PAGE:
Fifty years after the landmark Pygmalion experiments showed how teacher expectations help or hurt student learning, a new study suggests teachers’ own backgrounds deeply affect what they expect from students.
Having a different race or gender from a student can significantly affect a teacher’s belief in the student’s potential, finds a new study by researchers at American University and Johns Hopkins University.
“The effect of having a racial mismatch was bad for all students, but particularly black males,” said Seth Gershenson, a co-author of the study and an education policy economist at American University.
Gershenson and his colleagues used an ongoing federal longitudinal study starting in 2002 to analyze data on 8,000 students, each of whom had two separate teachers predicting how far the student would go in school: 53 percent of all teachers expected their student to complete a four-year college degree, while 19 percent expected their student to go no further than high school. Teachers were about 30 percentage points more likely to believe high-income students would graduate high school than poor students, and there was about the same expectations gap between children of college-educated mothers and mothers who dropped out of high school.
It gets particularly interesting when the researchers compared the ratings of different teachers for the same student, holding students’ income and prior academic achievement constant. Teachers who were not black were 12 percentage points more likely to think their black student would complete a high school diploma at most—that’s nearly 40 percent lower than the average expectation for black students. And when it came to black boys, a black female teacher was 20 percentage points more likely than a white teacher of either gender to believe her black male student would go on and succeed in college. The researchers also found significantly higher expectations for college completion when the teacher was of the same race as the student, but there were smaller gaps.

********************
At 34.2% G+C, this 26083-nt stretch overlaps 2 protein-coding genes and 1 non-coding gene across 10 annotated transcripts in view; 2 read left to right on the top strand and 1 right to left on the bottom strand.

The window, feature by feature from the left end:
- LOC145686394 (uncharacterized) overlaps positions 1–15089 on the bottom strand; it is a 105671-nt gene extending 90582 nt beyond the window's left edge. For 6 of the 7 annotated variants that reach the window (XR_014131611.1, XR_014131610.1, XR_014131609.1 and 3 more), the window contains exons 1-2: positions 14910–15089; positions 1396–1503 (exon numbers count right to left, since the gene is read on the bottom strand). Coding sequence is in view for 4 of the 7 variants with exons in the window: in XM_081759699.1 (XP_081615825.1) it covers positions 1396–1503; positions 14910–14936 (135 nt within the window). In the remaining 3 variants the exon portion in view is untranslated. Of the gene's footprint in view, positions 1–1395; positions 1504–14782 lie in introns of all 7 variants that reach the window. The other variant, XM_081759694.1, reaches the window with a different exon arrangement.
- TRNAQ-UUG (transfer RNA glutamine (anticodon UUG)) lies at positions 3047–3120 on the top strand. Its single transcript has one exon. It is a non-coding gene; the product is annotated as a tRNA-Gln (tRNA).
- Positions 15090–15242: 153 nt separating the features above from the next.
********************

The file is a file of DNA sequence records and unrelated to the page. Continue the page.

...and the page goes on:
Gershenson plans to replicate the analysis with new 2012 data, both to confirm the expectations gaps and determine how much those teacher expectations affect students’ actual school and workplace achievement.
At a time when more than half of public school students are not white and more than 80 percent of teachers are white, schools have to work to bridge disconnects between teachers and students.
Teaching Great Expectations
In the Adams 14 school district just northeast of Denver, Colo., Superintendent Pat Sánchez is working to build his teachers’ expectations for the district’s working-class Latino students.
“We spend a lot of time working with adults who have deficit thoughts about children of color,” he said.
It can be difficult, he said, to make conversations about race and expectations practical. In professional development sessions last year, teachers were each given index cards. “On one side, you write down the name of a teacher who really made a difference to you, and two beliefs that person had about you,” Sánchez explained. “On the opposite side, what are two behaviors that teacher did that proved they had their beliefs about you? Did they put you in [Advanced Placement] class, did they talk with you after class?”
“You are showing, what do great teachers do? They have high expectations, and they treat their students accordingly,” he said. “You have to think, do you really feel that these kids can achieve at high levels, or is it that this or that is ‘good enough for those kids?’”
Beginning this Wednesday, Education Week will dig into what’s going on in Adams 14 and other districts around the country to counter racial, gender, and other biases in school, as well as exploring the science behind what makes unconscious biases so sticky. The story marks the start of a yearlong series examining strategies for tackling bias and its effects on students in the nation’s public schools.
- Students’ Race Affects How Teachers Judge Misbehavior, Study Says
- Training Focuses on Teachers’ Expectations
- Not So Great Expectations
A version of this news article first appeared in the Inside School Research blog.